With so many health and disease outcomes connected to the biological aging processes, research into quantifying and tracking aging has surged in recent years due to the work of Steve Horvath, Morgan Levine, and others. Currently, epigenetic analysis of biological aging is thought to be the most comprehensive and accurate measurement of aging that is currently available.
Through interpreting epigenetic methylation data, most aging algorithms output the lifetime state of an individual’s biological age as an age estimate. With this age, you can determine if you are undergoing accelerated or decelerated aging. Obviously, as age is the number one risk factor for most chronic diseases, accelerated aging would predispose you to these conditions.
Conversely, decelerated aging would be protective of these age-related outcomes. Knowing where you stand can be helpful, as it allows you to make changes that affect your risk factors. However, just knowing your overall age still leaves something to be desired, as it can lead to limitations in our understanding of aging.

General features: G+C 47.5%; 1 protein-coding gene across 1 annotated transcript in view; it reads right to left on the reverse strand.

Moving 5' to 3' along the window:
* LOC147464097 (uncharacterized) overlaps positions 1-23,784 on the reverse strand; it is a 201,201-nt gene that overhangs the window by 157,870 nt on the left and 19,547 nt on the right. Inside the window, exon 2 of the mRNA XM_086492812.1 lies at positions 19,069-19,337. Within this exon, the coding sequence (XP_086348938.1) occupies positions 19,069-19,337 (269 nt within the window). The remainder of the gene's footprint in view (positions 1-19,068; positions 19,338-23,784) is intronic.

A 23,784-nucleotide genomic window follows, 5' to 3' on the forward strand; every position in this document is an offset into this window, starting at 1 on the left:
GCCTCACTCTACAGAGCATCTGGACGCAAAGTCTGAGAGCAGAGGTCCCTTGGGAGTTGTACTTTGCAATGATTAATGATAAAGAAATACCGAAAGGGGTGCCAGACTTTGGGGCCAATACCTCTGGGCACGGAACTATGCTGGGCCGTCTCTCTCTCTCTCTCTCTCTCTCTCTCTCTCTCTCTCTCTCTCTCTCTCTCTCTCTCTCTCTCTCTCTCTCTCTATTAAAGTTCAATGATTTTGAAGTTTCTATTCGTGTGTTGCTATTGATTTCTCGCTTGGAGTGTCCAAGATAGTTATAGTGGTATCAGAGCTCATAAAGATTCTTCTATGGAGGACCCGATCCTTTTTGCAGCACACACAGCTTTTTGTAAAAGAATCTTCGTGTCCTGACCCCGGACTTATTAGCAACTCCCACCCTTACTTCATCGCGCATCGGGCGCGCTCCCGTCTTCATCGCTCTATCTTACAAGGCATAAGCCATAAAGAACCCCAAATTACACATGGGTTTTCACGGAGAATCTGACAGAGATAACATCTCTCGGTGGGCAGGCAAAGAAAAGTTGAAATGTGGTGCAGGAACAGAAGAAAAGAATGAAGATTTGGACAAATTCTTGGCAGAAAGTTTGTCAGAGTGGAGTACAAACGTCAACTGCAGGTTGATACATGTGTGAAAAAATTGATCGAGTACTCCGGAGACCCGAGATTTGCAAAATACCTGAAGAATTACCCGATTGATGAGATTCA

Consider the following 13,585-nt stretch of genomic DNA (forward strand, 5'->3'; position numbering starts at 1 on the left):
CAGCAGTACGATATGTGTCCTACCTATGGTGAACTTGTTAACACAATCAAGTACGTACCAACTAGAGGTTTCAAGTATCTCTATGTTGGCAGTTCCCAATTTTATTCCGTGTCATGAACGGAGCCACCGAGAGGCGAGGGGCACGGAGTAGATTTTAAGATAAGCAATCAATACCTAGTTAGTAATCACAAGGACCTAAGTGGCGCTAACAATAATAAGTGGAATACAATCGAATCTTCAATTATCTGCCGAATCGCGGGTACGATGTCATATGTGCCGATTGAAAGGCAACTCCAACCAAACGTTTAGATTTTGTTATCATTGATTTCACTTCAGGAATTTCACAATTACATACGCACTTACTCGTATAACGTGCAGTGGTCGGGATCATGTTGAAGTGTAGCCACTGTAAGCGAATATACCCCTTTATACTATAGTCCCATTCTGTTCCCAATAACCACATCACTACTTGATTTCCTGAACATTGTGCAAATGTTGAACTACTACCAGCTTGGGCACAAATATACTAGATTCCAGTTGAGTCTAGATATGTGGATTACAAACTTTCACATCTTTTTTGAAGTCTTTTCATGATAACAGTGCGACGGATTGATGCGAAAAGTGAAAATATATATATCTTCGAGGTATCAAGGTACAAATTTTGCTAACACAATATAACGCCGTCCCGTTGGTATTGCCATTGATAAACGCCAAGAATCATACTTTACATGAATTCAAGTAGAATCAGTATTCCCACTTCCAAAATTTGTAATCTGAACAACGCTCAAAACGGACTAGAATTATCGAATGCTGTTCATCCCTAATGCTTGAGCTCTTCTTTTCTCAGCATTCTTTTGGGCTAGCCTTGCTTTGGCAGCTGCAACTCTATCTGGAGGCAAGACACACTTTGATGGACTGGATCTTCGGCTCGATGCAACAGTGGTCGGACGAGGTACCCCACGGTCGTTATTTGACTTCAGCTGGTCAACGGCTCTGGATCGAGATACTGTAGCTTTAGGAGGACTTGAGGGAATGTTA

Finding a better snapshot
One major limitation is that we are unable to ascertain our current trajectory of aging. For instance, someone’s prior history of poor nutrition or diet might not give them an appropriate idea of how they are aging right at the moment. How much of our aging is from things that have happened in the past, compared to recent changes? Because most of the Horvath aging clocks have approximately 40% heritability, how much is due to our genetics or ancestry?
While the overall picture of age might be useful for knowing risk factors and predicting the outcome of our bodies’ aging phenotypes, it is limited in how it can help us with treatments in interventions due to its scope and precision.